Questioning myself about the lessons we learned about our European history I went back via the Black Eagle and the Vasile Alecsandri-street to the appointment with my colleagues in the Fortress.

©Vlad Eftenie

As this magnificent central street has been pedestrianised, I had the peace to observe the many expressive facades as different colourful expressions of a kind of ‘joie de vivre’, belonging to the daily life and scenery of the proud town.
Being back in the fortress, I took the time to visit the impressive museum which demonstrates quite well all different layers in space and time in an eminent architectural way, proving me that (some) Romanian architects are growing up to an international level, as I already stated during the 2300 km tour through the country.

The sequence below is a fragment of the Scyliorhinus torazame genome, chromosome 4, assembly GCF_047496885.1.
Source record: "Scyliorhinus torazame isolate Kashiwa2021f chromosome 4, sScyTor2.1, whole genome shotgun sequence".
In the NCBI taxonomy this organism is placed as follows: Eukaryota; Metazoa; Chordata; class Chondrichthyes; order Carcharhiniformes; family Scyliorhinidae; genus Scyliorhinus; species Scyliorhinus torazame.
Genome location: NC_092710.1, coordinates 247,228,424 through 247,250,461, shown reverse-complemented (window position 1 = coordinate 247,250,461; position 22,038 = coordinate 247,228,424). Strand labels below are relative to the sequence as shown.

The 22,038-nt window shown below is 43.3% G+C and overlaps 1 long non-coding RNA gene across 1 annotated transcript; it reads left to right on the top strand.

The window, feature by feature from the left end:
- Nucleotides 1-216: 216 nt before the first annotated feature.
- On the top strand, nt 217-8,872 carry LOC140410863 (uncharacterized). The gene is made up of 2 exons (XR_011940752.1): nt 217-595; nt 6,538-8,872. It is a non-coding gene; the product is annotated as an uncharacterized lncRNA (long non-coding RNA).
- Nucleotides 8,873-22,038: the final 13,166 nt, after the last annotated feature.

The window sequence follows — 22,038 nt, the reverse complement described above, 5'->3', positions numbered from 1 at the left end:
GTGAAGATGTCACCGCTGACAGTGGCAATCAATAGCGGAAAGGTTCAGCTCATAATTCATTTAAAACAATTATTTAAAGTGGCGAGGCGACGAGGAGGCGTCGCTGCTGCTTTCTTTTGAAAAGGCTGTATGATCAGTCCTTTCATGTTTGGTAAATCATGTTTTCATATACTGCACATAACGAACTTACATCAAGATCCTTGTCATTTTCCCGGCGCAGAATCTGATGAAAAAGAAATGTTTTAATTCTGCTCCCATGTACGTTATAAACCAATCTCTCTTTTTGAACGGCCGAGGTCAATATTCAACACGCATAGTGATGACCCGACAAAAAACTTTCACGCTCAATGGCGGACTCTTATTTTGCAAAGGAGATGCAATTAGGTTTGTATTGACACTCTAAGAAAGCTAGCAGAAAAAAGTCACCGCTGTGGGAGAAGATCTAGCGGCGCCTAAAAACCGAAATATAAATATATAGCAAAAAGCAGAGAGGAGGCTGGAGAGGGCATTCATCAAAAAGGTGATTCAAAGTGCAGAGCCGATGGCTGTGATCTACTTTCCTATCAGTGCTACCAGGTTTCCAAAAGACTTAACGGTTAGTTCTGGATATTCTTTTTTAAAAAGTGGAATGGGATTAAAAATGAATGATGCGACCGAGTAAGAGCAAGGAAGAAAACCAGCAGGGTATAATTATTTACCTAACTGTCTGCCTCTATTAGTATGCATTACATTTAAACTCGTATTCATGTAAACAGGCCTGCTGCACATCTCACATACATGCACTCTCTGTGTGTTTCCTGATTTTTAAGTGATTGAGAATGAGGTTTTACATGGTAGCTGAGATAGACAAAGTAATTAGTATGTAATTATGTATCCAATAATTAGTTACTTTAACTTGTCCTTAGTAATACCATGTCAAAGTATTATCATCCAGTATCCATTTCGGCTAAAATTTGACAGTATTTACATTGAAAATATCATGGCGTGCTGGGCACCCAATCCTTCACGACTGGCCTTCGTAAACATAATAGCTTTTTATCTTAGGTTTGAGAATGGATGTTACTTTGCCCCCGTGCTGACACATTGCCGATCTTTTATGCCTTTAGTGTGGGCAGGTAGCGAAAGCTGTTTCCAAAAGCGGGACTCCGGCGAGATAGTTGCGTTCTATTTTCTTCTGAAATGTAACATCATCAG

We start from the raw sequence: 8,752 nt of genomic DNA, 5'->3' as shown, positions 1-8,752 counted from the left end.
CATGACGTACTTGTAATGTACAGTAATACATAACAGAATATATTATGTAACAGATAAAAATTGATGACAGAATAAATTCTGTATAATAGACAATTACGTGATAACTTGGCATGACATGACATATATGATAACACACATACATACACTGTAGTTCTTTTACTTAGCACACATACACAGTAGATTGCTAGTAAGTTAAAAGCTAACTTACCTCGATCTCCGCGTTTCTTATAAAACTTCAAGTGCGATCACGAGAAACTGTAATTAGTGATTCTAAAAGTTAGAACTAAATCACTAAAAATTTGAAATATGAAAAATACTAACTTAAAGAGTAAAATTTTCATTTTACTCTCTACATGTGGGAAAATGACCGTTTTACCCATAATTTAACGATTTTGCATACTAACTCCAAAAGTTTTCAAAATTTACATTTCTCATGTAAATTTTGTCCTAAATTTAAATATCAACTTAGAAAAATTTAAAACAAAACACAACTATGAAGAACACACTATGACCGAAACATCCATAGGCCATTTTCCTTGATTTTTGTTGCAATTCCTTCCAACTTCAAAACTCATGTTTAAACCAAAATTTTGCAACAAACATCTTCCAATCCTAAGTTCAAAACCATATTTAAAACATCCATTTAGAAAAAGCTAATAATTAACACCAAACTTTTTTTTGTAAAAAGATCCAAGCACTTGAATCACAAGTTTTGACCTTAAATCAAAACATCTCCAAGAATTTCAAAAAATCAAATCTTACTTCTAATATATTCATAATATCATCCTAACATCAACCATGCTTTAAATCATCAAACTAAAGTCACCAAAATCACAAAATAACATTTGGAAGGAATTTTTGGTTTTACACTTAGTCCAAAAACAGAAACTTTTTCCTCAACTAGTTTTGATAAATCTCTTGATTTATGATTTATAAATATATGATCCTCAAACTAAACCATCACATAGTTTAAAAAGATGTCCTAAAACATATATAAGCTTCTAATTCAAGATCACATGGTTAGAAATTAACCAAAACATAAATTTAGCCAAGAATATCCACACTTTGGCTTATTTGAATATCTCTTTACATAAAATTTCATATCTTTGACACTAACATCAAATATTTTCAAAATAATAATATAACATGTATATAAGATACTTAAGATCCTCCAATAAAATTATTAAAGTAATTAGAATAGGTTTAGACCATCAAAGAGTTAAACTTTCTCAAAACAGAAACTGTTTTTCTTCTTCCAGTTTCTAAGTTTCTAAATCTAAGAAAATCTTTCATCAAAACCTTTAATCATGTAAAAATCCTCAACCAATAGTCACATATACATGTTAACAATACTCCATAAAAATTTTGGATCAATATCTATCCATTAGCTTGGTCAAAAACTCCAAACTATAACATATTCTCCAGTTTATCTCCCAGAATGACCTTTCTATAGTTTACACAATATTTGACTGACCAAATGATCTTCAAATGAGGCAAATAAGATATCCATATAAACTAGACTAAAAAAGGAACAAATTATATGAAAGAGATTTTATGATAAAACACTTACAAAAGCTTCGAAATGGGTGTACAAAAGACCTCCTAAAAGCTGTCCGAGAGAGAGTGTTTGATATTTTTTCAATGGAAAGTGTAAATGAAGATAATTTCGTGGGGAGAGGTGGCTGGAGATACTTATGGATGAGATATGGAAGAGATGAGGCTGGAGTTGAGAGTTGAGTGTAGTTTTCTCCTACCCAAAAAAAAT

Where after a guided tour with some Romanian colleagues was planned at noon, revisiting the Alecsandri street, the Black Eagle and finishing in the Primaria. The town hall is of course one of these many expressions of the Belle Epoque but needs an urgent upgrading to our contemporary situation.
This upgrading should be the result of an open architectural competition, far from the classical lobbying with politicians, as probably happened with the rehabilitation of an inner court to a public office with a transparent roof in a kind of USSR-style, destroying the originally fancifully architecture.